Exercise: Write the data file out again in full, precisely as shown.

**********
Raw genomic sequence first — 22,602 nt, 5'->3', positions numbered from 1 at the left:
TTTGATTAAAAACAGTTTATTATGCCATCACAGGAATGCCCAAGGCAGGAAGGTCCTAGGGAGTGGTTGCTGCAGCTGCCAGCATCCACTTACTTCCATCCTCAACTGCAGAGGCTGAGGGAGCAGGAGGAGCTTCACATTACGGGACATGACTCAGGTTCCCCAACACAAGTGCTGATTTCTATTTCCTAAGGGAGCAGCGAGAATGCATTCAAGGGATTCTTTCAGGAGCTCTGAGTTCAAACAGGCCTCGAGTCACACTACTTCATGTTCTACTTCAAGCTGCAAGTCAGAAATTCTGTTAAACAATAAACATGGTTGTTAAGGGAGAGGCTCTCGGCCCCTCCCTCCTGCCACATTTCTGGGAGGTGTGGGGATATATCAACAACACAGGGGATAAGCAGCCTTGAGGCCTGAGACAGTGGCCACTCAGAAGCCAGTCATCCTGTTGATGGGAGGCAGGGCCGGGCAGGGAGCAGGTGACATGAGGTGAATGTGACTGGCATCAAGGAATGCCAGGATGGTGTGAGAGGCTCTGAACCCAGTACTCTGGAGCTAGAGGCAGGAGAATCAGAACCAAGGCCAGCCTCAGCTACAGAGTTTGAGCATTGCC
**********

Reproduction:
Raw genomic sequence first — 22,602 nt, 5'->3', positions numbered from 1 at the left:
TTTGATTAAAAACAGTTTATTATGCCATCACAGGAATGCCCAAGGCAGGAAGGTCCTAGGGAGTGGTTGCTGCAGCTGCCAGCATCCACTTACTTCCATCCTCAACTGCAGAGGCTGAGGGAGCAGGAGGAGCTTCACATTACGGGACATGACTCAGGTTCCCCAACACAAGTGCTGATTTCTATTTCCTAAGGGAGCAGCGAGAATGCATTCAAGGGATTCTTTCAGGAGCTCTGAGTTCAAACAGGCCTCGAGTCACACTACTTCATGTTCTACTTCAAGCTGCAAGTCAGAAATTCTGTTAAACAATAAACATGGTTGTTAAGGGAGAGGCTCTCGGCCCCTCCCTCCTGCCACATTTCTGGGAGGTGTGGGGATATATCAACAACACAGGGGATAAGCAGCCTTGAGGCCTGAGACAGTGGCCACTCAGAAGCCAGTCATCCTGTTGATGGGAGGCAGGGCCGGGCAGGGAGCAGGTGACATGAGGTGAATGTGACTGGCATCAAGGAATGCCAGGATGGTGTGAGAGGCTCTGAACCCAGTACTCTGGAGCTAGAGGCAGGAGAATCAGAACCAAGGCCAGCCTCAGCTACAGAGTTTGAGCATTGCC